Great customer service may not make a stock a great investment. But it certainly doesn't hurt. So I wasn't exactly surprised to see that three of the 15 companies highlighted in Fast Company's recent Annual Customers First Awards are Motley Fool Stock Advisor picks -- Netflix, Whole Foods Market, and Best Buy.

The customer's always right
How many times have you wondered what happened to that old adage -- the customer's always right? For those public companies that lag on service, one might wonder how they could miss the most elementary of principles ... and what kind of impact consumer rage could have on their futures.

On the other hand, companies that make customers happy tend to have a leg up in solid, reliable, and sometimes astronomical sales and earnings potential. After all, customer loyalty brings in the bucks -- over and over and over again.

Let's face it, before Netflix came along, many movie aficionados were likely fed up with brick-and-mortar chains like Movie Gallery's (NASDAQ:MOVI) late fees -- fees that bolstered Movie Gallery's fortunes at the expense of customers. It was about time somebody swooped in and gave customers an alternative.

Now, take the traditional grocery business; many grocers don't bring anything extraordinary to the table (or the aisles). For years, industry players like Albertsons (NYSE:ABS) have often capitalized more on the idea of convenience and low prices than on service or innovation.

Enter Whole Foods. The supernatural grocer rode in on the organic and natural foods trends while treating its employees exceedingly well, ensuring that they weren't the cranky, uninvolved workers that one might encounter at traditional grocers. It's part of Whole Foods' mission statement that happy employees make happy customers, creating happy shareholders.

What about Best Buy? Fast Company points out that Best Buy puts its customers first by tailoring specific stores toward their strongest customer demographics, focusing on the items these folks were specifically looking for -- this is, in fact, Best Buy's "customer centricity" initiative that is highlighted in the company's Form 10-K.

These stores target the following types: "affluent professional males, young entertainment enthusiasts who appreciate a digital lifestyle, upscale suburban moms, families who are practical technology adopters, and small businesses with fewer than 20 employees." (In fact, Best Buy's vision is "to make life fun and easy for consumers.") You can go to a competitor like RadioShack (NYSE:RSH), but they aren't known for these kinds of innovations.

Happy customers, happy shareholders
A company that makes its customers grit their teeth and shake their fists is going to stumble, even if it has no meaningful competition and its comeuppance doesn't occur for years down the road. I'm betting that all of you have at least once ended a relationship with a company because of bad customer service, whether it was switching phone companies or promising you'd never darken a particular retailer's door, fly a certain airline, or do business with a certain bank again.

We can take the customer service-focused idea one step further by pointing out that the stocks that Fast Company lauded have also been great performers for investors. Check out the long-term sales picture for all three of these companies.


1-Year Sales Growth

3-Year Sales Growth

5-Year Sales Growth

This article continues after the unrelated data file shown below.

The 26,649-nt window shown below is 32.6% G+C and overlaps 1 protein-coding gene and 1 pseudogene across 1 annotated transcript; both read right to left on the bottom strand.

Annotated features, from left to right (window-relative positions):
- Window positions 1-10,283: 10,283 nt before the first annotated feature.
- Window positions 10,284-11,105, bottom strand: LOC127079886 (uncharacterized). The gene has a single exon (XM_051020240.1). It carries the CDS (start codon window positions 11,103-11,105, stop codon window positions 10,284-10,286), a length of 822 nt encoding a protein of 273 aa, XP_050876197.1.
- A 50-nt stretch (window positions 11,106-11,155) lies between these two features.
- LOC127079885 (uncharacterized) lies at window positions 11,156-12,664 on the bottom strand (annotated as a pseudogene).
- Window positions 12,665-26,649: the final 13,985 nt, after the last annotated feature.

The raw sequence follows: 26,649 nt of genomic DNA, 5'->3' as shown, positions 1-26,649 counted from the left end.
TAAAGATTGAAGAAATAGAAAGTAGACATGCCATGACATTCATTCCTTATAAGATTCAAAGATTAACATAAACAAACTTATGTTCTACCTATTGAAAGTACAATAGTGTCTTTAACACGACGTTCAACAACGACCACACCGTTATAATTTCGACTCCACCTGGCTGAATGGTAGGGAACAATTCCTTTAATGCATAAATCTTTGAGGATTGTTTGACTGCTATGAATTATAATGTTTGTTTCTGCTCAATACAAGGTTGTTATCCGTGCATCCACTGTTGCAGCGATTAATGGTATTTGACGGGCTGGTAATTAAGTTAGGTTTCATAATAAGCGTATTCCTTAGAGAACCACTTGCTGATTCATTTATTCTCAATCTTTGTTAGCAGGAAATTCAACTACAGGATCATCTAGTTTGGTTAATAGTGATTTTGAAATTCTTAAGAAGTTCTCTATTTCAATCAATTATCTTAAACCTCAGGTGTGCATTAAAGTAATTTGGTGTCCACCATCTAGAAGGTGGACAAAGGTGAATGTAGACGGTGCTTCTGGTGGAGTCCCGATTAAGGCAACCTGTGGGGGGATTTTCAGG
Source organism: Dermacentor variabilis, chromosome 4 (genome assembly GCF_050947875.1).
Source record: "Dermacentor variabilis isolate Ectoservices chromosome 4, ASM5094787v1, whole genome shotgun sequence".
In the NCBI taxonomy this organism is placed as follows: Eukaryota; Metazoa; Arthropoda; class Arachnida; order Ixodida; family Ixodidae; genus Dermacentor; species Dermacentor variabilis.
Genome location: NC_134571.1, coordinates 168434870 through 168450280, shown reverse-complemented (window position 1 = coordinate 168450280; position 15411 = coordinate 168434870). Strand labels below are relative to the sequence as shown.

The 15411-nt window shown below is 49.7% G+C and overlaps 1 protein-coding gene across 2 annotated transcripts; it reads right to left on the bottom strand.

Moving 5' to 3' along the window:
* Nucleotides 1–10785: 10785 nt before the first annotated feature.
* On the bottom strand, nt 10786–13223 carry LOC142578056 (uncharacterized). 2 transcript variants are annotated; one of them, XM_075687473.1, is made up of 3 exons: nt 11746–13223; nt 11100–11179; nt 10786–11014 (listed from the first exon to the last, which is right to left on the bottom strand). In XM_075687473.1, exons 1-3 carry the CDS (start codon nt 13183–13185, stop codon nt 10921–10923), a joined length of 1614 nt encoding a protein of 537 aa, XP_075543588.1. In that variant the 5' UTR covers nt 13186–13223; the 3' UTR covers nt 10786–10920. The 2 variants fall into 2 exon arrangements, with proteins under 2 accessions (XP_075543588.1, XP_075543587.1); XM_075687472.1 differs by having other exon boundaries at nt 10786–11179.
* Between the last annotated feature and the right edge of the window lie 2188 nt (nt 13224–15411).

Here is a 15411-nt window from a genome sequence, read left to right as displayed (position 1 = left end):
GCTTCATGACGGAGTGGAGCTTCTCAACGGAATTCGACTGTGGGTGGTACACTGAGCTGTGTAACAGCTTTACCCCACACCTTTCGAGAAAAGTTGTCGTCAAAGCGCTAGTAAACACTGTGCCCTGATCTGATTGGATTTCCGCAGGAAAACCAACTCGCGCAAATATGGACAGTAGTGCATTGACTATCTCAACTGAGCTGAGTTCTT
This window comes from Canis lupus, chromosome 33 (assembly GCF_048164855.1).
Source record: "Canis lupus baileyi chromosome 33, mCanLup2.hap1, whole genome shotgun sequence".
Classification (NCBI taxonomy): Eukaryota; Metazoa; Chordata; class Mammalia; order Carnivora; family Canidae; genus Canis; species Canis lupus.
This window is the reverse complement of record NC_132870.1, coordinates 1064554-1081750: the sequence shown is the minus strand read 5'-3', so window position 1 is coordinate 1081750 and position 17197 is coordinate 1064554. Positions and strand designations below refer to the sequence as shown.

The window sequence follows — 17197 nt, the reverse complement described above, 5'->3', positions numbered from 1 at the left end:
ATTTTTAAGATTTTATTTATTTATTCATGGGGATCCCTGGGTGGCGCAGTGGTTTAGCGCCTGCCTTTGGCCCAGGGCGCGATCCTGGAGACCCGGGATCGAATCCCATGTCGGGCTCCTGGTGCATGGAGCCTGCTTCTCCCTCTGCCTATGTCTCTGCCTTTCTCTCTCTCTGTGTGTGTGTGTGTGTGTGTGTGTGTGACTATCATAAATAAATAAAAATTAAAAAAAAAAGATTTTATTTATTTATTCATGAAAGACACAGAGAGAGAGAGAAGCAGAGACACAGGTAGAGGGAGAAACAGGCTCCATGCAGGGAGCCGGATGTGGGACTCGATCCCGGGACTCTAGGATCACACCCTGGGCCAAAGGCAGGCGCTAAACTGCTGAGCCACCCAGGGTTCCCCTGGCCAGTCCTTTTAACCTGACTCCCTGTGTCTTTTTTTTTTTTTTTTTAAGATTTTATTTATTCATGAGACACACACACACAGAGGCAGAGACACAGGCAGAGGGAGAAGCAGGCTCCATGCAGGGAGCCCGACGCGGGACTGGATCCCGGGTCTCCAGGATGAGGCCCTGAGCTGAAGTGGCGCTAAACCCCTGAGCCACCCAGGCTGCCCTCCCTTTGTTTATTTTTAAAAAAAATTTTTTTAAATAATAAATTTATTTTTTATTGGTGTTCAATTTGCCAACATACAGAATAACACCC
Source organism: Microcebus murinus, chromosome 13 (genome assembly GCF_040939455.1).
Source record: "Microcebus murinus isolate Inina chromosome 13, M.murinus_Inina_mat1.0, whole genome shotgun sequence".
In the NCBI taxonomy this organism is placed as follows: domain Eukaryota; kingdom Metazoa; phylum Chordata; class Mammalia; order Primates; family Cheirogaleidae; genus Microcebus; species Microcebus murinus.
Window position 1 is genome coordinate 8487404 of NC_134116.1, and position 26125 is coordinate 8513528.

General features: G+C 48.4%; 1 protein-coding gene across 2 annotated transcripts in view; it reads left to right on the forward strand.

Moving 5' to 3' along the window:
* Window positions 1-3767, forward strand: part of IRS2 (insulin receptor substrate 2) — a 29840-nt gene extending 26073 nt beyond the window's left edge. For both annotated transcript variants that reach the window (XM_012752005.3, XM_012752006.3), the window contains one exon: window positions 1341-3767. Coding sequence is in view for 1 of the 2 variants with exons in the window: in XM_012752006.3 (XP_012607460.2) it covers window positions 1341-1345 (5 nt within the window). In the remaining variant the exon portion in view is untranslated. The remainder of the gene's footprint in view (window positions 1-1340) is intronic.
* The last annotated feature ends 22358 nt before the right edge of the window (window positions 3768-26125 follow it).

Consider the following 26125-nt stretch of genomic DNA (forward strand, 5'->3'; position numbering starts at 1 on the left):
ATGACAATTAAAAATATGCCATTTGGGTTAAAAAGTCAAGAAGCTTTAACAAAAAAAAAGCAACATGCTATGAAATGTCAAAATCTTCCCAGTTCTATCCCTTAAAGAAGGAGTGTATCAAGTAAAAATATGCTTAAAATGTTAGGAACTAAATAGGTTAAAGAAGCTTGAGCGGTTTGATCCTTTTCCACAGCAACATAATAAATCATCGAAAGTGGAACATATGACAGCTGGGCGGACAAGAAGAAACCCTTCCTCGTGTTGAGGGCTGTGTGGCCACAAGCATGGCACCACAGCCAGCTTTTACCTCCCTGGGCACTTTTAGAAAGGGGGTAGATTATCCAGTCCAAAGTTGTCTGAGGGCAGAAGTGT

Whole Foods Market




Best Buy




*Data provided by Capital IQ. Growth rates annualized.

Netflix, of course, stands out with its whopping 152% increase in sales in five years. That's not surprising, given its innovative entry into a totally new way of delivering DVDs via the Internet and through the mail. But we certainly can't complain about the consistent, double-digit sales growth exhibited by the other two companies.

Now, let's look at several competitors in those same industries.


1-Year Sales Growth

3-Year Sales Growth

5-Year Sales Growth

Movie Gallery












*Data provided by Capital IQ. Growth rates annualized.

It's only fair to point out that in many cases, the law of large numbers can affect sales figures for older companies, or those that have expanded more rapidly than others. In most cases, it's inevitable that sales will slow over time as revenues grow larger and the companies' markets become saturated.

However, there's also a good argument that customer-friendly innovation has been luring the cash from consumers' wallets, making it possible for shrewd competitors to thrive, a theory that's displayed in top-line growth.

Shiny, happy people
Would you want to invest in a company that has a great balance sheet or well-known brand but an increasingly bad reputation? A bad reputation might be a red flag that at some point, a competitor will give customers another option, one they will be more than happy to accept. Other companies that Fast Company lauded on the same principles included Build-A-Bear Workshop (NYSE:BBW), Craigslist, Intuit (NASDAQ:INTU), Kiehl's, and PaneraBread (NASDAQ:PNRA).

A customer-friendly outlook is but one element that can make a great company into a great investment, and Motley Fool Stock Advisor examines the many important angles to successful investing on a regular basis. Want to find out more? Check out the spectrum of companies that David and Tom Gardner have recommended for Stock Advisor over the years and get two new picks per month -- and chat about their outlooks, customer service tactics, or anything else on your mind with the many Fools on our dedicated discussion boards -- by taking a 30-day free trial today. To date, Stock Advisor picks have an average return of 60%, compared with 20% for "the market" (as measured by the S&P 500).

This article was originally published on Nov. 11, 2005. It has been updated.

Alyce Lomax does not own shares of any of the companies mentioned. Intuit is a Motley Fool Inside Value recommendation. The Fool has adisclosure policy.